In an editorial of May 12 titled "Self-Inflicted Wound," The Post criticized the Hong Kong government's decision to deal with an immigration issue by seeking an interpretation of its constitution, the Basic Law.
The editorial described the immigration issue as an "inconvenience." Surely, that is an understatement. If this issue is not addressed Hong Kong could have as many as 1.67 million new residents at a capital cost of 91 billion U.S. dollars over the next 10 years. That is the equivalent of about 67 million legal requests for residency in the United States between now and 2009.
The accepted -- and probably expected -- course of action would be to change the domestic law at issue. However, what makes Hong Kong unique from other common law jurisdictions is the Basic Law. This is not only Hong Kong's constitution, it is also a Chinese national law.
This constitutional document -- like the American Constitution and those of other countries -- includes a clear legal mechanism by which it can be interpreted or amended. But because it is a Chinese national law, it cannot be amended in Hong Kong, although Hong Kong can request such a course.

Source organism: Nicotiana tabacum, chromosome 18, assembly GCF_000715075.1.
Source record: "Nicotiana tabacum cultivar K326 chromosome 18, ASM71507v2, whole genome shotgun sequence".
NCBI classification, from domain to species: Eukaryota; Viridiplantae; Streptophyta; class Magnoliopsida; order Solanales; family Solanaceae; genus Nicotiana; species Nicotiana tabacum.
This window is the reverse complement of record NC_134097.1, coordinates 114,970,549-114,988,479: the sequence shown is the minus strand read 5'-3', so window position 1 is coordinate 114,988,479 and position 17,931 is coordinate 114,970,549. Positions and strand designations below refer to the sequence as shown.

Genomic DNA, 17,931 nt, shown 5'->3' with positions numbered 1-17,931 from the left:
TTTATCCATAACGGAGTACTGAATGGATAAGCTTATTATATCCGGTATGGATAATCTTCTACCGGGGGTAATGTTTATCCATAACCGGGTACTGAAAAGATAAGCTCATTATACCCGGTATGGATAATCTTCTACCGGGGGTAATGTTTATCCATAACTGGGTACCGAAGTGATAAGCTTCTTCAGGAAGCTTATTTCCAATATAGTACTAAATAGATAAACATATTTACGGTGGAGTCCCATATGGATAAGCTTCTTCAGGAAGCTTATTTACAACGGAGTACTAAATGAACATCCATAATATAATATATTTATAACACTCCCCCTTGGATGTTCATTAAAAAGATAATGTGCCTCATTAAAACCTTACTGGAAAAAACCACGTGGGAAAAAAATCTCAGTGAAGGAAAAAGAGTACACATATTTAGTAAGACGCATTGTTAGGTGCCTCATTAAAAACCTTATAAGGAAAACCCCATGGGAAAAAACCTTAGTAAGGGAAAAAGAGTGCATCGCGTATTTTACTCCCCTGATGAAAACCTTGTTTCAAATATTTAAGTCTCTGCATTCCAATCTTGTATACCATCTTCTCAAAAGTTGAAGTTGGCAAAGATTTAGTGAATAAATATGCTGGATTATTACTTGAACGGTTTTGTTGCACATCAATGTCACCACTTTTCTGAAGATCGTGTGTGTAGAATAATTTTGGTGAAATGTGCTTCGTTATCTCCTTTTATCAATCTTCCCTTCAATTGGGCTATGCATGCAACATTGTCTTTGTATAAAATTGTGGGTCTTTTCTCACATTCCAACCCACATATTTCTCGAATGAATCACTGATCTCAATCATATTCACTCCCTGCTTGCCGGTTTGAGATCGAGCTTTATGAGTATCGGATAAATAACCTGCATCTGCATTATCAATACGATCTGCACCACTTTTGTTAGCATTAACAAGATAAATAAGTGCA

In Hong Kong's case, the power to amend the Basic Law lies with the National People's Congress. The power of final interpretation lies with the Standing Committee of the National People's Congress. Hong Kong's Court of Final Appeal has itself expressly acknowledged these powers.
Amendment would be appropriate if the objective was to change the Basic Law from what was originally intended. However Hong Kong has chosen to ask for an interpretation of the Basic Law because we believe the legislative intent of the relevant provisions is clear and that an interpretation is therefore the appropriate way to resolve the problem.
We have made it clear that an interpretation will not affect the status of any of the applicants whose cases were heard by the Court of Final Appeal, nor the status of the thousand or so people from whom the applicants were selected as test cases. The power of interpretation relates exclusively to the Basic Law itself and cannot therefore be exercised in relation to common law contractual disputes or to Hong Kong's own statutory provisions.
The route we have chosen is constitutionally rock solid and ironclad in law, and it is backed by overwhelming community support.
J. A. WILLIS
Hong Kong Commissioner, U.S.A.